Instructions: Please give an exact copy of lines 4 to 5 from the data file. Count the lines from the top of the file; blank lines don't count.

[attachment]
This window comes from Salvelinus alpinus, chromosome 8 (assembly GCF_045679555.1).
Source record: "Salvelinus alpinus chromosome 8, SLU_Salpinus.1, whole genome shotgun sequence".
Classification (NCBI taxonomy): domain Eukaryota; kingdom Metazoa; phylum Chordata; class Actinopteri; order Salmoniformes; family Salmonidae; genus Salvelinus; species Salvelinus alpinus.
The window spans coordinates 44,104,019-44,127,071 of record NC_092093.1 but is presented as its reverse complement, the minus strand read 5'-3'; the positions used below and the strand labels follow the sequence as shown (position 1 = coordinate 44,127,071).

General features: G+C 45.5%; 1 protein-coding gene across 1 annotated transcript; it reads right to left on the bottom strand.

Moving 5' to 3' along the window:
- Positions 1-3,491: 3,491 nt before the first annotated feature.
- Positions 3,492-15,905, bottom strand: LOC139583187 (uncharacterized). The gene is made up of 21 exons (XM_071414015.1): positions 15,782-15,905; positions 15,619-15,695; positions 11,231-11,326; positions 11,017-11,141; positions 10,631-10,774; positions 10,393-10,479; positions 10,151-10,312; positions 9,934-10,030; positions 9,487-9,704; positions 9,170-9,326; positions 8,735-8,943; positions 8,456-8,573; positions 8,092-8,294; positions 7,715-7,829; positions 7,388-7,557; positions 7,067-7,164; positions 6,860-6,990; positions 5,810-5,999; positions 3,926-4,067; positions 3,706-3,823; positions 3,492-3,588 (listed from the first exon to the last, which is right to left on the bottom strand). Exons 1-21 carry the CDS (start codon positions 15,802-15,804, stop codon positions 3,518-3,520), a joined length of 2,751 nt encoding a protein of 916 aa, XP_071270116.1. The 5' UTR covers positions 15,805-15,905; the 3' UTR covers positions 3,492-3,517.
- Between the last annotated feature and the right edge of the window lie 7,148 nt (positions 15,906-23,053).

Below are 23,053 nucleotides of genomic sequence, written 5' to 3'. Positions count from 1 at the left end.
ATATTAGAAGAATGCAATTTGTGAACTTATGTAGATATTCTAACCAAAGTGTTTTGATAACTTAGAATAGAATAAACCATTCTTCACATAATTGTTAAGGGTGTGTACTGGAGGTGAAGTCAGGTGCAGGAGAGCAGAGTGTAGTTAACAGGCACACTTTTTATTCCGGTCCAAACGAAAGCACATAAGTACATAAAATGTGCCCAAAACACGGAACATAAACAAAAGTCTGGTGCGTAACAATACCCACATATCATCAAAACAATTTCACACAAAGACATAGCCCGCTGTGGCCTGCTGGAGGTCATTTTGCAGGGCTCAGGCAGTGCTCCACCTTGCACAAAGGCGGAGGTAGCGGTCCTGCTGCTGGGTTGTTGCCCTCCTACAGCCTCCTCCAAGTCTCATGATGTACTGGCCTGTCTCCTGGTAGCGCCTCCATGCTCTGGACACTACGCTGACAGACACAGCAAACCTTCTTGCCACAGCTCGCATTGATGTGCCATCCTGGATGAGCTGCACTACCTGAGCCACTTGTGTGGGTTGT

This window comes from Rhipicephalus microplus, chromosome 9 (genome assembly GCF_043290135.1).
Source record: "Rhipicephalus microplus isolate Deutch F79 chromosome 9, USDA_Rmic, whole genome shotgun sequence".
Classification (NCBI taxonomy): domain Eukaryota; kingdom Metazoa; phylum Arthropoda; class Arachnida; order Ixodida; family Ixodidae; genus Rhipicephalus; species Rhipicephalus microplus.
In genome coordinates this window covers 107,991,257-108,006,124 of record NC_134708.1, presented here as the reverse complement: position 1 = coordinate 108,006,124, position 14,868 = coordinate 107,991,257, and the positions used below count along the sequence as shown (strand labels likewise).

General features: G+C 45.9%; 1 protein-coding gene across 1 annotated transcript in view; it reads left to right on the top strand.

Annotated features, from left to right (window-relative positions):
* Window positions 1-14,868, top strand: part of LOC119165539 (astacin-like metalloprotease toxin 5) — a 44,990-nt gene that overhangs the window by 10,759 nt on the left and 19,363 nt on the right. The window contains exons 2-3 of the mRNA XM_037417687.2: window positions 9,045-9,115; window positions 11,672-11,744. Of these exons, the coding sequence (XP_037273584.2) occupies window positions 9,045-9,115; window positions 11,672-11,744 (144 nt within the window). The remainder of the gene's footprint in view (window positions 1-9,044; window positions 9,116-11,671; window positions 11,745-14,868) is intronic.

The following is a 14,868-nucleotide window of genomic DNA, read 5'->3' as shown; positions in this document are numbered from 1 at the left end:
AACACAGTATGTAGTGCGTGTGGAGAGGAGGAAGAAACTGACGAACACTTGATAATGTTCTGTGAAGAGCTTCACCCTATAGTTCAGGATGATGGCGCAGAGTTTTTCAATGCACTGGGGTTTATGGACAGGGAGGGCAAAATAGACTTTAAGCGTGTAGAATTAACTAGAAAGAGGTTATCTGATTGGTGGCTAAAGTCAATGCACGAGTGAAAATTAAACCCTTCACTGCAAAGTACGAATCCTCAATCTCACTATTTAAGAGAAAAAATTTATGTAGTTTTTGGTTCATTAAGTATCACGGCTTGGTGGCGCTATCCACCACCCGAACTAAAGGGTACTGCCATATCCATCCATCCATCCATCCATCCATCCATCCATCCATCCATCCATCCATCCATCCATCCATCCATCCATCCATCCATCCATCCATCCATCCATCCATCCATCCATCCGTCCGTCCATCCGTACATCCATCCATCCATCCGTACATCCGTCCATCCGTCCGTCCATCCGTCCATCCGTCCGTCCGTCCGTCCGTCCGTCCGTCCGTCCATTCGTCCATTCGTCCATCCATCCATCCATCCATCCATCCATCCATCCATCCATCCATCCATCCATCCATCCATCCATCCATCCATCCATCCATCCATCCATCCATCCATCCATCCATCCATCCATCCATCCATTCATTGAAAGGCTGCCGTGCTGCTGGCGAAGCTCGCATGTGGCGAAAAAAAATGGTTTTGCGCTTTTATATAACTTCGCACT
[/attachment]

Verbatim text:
The window spans coordinates 44,104,019-44,127,071 of record NC_092093.1 but is presented as its reverse complement, the minus strand read 5'-3'; the positions used below and the strand labels follow the sequence as shown (position 1 = coordinate 44,127,071).

General features: G+C 45.5%; 1 protein-coding gene across 1 annotated transcript; it reads right to left on the bottom strand.